Back in the thirties, and even as late as the fifties, there were no rules or regulations and the marshes were open to anyone brave enough or stupid enough to go there. Hunters and trappers willing to work could make good money. When the first norther blew across the coastal prairie, old ’ratters said good-bye to their families and paddled off to some desolate spot where they built primitive shacks and lived until spring, running their traps at first light and skinning in the afternoon. The skinning area was also the place where they ate and slept; it’s said that the smell was unforgettable. Trappers ate gator meat, muskrat, fish, whatever was handy. A favorite was snow-goose breast. A ’ratter would shoot several hundred snow geese early in the season, then fry and preserve them in hog lard to last for the duration of his stay. In the days when refinery workers were lucky to make little more than 50 cents an hour, some ’ratters earned $15,000 a year. There was a thriving international market for alligator hides; gator shoes and handbags were in big demand. But in recent years it has been illegal to import or export alligator hides, and even poachers are becoming scarce.
Alligators have been considered a threatened or endangered species—and therefore have been protected by federal and state laws—for fifteen years. The Texas Parks and Wildlife Department (TPWD) estimates that during that time the state gator population doubled and redoubled. Now there are an estimated quarter of a million gators in Texas, about a third of them in the coastal marshes of Orange, Jefferson, and Chambers counties; that figures out to more than three hundred gators per square mile. Gators have been found as far north as the Red River and southeast of a line running through Dallas, Austin, and San Antonio to Del Rio. Some of the largest dwell on the rivers, marshes, and private lakes of the coastal plains, in places like Columbus, Eagle Lake, and West Columbia.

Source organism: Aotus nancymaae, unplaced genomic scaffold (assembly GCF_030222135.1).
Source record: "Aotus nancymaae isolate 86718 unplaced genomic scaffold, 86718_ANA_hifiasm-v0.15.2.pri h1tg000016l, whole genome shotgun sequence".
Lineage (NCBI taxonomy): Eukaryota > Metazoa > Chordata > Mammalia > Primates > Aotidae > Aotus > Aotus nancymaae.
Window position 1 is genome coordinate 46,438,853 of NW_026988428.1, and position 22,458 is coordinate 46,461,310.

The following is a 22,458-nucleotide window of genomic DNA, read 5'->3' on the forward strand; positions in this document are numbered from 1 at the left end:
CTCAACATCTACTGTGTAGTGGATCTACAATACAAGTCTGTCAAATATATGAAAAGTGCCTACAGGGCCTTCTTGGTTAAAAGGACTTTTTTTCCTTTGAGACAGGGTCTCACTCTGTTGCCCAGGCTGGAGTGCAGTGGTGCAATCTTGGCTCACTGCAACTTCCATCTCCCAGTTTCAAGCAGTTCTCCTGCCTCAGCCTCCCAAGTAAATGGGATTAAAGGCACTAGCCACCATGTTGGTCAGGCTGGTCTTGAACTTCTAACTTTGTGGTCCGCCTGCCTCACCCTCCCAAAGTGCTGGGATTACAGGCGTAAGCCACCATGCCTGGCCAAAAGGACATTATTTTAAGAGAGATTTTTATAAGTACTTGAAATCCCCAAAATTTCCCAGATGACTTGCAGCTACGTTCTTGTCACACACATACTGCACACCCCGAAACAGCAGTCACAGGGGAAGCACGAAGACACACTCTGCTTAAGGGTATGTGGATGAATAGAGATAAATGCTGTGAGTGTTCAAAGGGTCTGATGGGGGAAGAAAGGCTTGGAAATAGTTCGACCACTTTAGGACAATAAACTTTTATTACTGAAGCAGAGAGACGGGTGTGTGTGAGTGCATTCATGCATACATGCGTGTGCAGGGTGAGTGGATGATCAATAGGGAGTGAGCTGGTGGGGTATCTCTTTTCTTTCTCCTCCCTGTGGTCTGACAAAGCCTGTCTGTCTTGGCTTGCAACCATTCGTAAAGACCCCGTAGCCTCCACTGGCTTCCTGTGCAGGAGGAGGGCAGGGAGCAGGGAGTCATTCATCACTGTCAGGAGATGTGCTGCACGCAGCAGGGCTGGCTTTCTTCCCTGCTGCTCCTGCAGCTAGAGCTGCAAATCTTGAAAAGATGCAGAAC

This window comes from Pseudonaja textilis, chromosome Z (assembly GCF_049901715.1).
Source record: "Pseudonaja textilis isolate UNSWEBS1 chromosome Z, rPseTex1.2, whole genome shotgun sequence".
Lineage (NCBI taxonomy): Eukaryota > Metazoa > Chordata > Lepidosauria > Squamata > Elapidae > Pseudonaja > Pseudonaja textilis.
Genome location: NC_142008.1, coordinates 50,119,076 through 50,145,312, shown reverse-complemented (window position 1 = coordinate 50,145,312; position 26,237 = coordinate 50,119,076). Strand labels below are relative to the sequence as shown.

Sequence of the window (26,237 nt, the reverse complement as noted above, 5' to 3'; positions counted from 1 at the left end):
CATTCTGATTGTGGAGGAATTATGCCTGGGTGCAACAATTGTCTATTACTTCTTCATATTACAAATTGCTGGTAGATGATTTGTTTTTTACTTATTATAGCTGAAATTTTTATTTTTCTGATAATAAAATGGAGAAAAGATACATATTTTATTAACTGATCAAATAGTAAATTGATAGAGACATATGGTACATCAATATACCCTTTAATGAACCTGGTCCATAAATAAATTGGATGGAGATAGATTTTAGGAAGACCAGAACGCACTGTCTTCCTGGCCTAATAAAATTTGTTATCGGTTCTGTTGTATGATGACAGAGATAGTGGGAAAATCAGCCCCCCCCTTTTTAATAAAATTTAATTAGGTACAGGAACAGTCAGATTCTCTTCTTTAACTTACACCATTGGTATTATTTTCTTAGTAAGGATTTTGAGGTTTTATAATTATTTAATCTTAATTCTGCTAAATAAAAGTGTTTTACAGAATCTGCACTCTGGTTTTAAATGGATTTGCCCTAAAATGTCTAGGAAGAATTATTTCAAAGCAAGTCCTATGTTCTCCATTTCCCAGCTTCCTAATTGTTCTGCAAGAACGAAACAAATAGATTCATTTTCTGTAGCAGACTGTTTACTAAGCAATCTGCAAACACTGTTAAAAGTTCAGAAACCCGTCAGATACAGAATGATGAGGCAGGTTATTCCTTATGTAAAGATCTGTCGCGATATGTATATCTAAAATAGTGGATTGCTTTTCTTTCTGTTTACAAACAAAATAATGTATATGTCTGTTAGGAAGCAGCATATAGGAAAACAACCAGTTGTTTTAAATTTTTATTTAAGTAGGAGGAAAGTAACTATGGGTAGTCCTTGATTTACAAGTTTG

By the early eighties there were enough gators in the state to take them off the endangered list and reestablish gator hunting. The purpose of the hunt, according to Bruce Thompson, who headed a TPWD study of gators, was to “meet recreational and market needs” while still protecting the species. Recreational needs are self-explanatory in Texas; if the species isn’t endangered, why shouldn’t it be hunted? When Thompson spoke of market needs, however, he was not necessarily referring to alligator boots and handbags. Ranchers and rice farmers along the coast have reported losses of livestock and costly damage to levees, earthen dams, and canal banks, which are nicely suited to the gator’s habit of burrowing dens up to twice its own body length. During mating season bull gators are frequently found strolling through back yards and moseying along major highways. One biologist told me that a Volkswagen had hit a bull gator, or vice versa, near the Trinity River bridge not long ago. Female gators are not hostile, except when their nests are threatened, but bull gators become increasingly aggressive as they age, expand in volume, and discover they have nothing to fear. Some old bull gators have been known to gobble hunting dogs and even attack hunters.